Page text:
Another close finish in the men’s 200m T54 saw Venezuela’s Juan Valladares (25.98) take gold in a Games record ahead of USA’s Eric Hightower (25.98) in silver and Mexico’s Fernando Sanchez Nava (26.13) in bronze.

An Americas record was set in the men’s 1,500m T37 courtesy of Francisco Daniel Coelho Da Silva (4:51.47). He beat Canada’s Shayne Dobson (4:53.81) and Argentina’s Mariano Dominguez (5:00.45) into silver and bronze respectively.

The Telmex Athletics Stadium was jumping for joy after Mexico swept the medals in the men’s 1,500m T54. Aaron Gordian Martinez (3:21.64) took top spot from Saul Mendoza Hernandez (3:21.70) in second and Martin Velasco Soria (3:22.69) in third.

Lazaro Rashid (4:04.78) of Cuba won the men’s 1,500m T13. He finished ahead of Colombia’s Elkin Alonso Serna Moreno (4:08.44) and Juan Carlos Arcos Lira (4:11.13) of Mexico.

Arguably the biggest shock of the day came in the men’s 400m T11 when Brazilian Paralympic and world champion Lucas Prado did not medal. Two of his teammates did though with Daniel Silva (49.82) putting in a sensational run to break the world record and take gold, while Carlos Barto Silva (52.21) took bronze. Silver went to Cuba’s Arian Iznaga (52.21).

Cuba’s seventh and final gold medal of an excellent day for them came in the men’s 400m T13. Miguel Bartelemy Sablon (52.94) led home the field with Brazil’s Andre Andrade (52.94) claiming the silver and Mexico’s Juan Carlos Arcos Lira (52.95) taking the bronze.

The men’s 400m T46 was a thrilling race because all three medallists finished within 0.32 seconds of each other. Venezuela’s Samuel Colmenares (49.39) took gold, while Jamaica’s Shane Hudson (49.43) and Brazil’s Yohansson Nascimento (49.71) picked up silver and bronze respectively.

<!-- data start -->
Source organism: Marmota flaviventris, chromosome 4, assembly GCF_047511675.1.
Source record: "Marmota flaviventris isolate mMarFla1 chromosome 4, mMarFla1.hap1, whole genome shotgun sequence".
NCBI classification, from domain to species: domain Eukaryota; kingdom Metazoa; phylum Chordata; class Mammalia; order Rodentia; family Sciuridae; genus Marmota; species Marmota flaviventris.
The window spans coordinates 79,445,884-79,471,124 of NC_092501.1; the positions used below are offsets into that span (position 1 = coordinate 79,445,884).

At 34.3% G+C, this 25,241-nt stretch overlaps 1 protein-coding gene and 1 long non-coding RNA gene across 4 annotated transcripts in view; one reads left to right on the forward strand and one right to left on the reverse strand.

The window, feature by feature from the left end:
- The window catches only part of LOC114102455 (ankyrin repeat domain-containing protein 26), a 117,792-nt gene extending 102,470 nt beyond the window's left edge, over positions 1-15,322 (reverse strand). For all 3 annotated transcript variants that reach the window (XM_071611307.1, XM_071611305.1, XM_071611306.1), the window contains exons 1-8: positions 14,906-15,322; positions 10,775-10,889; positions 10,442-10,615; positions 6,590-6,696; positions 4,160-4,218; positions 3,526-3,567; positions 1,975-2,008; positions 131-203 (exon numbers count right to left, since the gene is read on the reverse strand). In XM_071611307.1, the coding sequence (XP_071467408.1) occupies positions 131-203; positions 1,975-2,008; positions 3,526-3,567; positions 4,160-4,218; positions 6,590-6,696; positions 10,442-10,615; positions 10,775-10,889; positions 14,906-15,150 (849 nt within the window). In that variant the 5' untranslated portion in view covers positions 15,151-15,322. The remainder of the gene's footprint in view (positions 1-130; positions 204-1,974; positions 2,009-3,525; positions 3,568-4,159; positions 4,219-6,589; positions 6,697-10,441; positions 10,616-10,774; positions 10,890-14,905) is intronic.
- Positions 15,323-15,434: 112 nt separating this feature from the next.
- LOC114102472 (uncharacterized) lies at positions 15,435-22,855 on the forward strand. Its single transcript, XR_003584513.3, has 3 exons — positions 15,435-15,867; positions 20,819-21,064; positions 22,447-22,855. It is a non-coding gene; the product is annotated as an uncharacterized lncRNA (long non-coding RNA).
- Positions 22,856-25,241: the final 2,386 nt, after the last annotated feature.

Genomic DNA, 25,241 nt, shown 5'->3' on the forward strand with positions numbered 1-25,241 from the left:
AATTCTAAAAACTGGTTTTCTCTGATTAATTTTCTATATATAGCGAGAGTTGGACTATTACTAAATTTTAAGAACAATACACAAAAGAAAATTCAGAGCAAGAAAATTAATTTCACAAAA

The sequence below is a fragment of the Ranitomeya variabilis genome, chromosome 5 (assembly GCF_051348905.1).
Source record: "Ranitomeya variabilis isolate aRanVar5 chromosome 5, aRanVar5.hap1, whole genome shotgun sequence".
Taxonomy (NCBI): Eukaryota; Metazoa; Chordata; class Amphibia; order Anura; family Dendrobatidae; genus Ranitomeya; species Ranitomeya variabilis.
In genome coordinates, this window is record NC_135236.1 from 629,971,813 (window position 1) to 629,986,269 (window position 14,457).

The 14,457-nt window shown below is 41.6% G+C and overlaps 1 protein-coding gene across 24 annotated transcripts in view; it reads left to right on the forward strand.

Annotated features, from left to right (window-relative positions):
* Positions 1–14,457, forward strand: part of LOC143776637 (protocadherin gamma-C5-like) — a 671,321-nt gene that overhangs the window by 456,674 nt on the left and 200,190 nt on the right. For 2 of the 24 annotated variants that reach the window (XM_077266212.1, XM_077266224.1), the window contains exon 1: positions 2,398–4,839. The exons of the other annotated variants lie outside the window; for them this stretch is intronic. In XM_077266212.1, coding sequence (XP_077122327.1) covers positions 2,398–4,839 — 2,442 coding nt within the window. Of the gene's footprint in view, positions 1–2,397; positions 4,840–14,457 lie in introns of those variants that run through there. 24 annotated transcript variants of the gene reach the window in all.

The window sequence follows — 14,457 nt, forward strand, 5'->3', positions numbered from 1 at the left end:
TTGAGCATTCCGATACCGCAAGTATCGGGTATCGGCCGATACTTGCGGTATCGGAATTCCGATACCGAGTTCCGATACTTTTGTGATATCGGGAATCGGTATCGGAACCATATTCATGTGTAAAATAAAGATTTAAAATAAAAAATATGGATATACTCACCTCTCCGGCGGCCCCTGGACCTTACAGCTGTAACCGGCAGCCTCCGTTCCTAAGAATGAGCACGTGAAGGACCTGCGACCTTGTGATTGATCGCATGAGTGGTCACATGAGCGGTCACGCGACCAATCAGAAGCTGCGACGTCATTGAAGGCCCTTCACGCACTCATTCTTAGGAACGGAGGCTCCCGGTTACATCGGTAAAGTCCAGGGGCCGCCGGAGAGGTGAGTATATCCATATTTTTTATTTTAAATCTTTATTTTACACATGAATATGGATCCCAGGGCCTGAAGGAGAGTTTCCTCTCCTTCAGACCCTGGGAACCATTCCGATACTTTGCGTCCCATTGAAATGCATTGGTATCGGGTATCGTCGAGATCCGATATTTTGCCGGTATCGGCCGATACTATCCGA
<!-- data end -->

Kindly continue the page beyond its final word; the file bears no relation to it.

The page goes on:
USA’s Tommy Chasanoff (1:01.83) broke the Games record in the men’s 400m T36 as he won gold ahead of Colombia’s Fabio Gutierrez Torres (1:05.35) and Mexico’s Rafael Olmedo Gongora (1:09.98).

The final track event of the 2011 Parapan American Games was the men’s 400m T53. Jesus Aguilar (51.58) set a new Games record ahead of Brazil’s Ariosvaldo Ferenandes Silva (51.81) and USA’s Zach Abbott (53.46).

The first field event of the day saw Cuba’s Luis Felipe Gutierrez (7.66m) improve his world record by 2cm in the men’s Long Jump F13 to take gold. His teammate Angel Jimenez Cabeza (7.04m) took silver with USA’s Markeith Price (6.18m) taking the bronze.

Mexico’s F58 thrower Jeny Velazco Reyes (28.37m) took gold in the women’s Javelin F54-58 in a Games record. Silver medallist Sylvia Grant (20.36m) of Jamaica broke the Americas F57 record, and Dora Elia Garcia (12.90) claimed bronze with a F54 Amercias record.

The men’s javelin F57/58 was won in a new Games record by F57 thrower Caludiney Batista dos Santos (37.22m). Silver and bronze went to F58 throwers Fernando des Rosario Gonzalez (42.13m) of Mexico and Colombia’s Fernando Mina Cortes (41.15m) respectively.

Another Americas record was broken in the men’s discus F35/36 when Brazil’s Paulo Souza (35.74m) took gold ahead of Mexico’s Norberto Manuel Zertuche Rodriguez (34.14m). Peru claimed its first medal of the Games after Pompillo Faconi Alvarez (33.47m) took bronze.

Cuba’s Yaumara Milan (39.26m) secured gold with an Americas record in the women’s discus F12. Her closest competitor was Argentina’s Mariela Almada (36.80) who took silver and bronze medallist Stephanie Timmer (36.80m) of USA.

Mexico picked up gold in the men’s Shot Put F52/53 through Mauro Maximo de Jesus (8.22m). Silver was won by USA’s Scott Severn (7.95m).

There was further joy for Mexico in the men’s javelin F42, with the host country taking all three podium places much to the delight of the crowd. Gold went to Edgar Israel Barajas Barajas (35.00m), silver Jorge Antonio Madrigal Badillo (30.29m) and bronze Luis Enrique Jurado Mendez (29.44m).

Colombia picked up its only gold of the day in the men’s discus F32/33/34 thanks to Maurico Valencia (31.95m). Silver and bronze went to USA’s Sam Craven (28.19m) and Cuba’s Erick Figueredo (27.97m).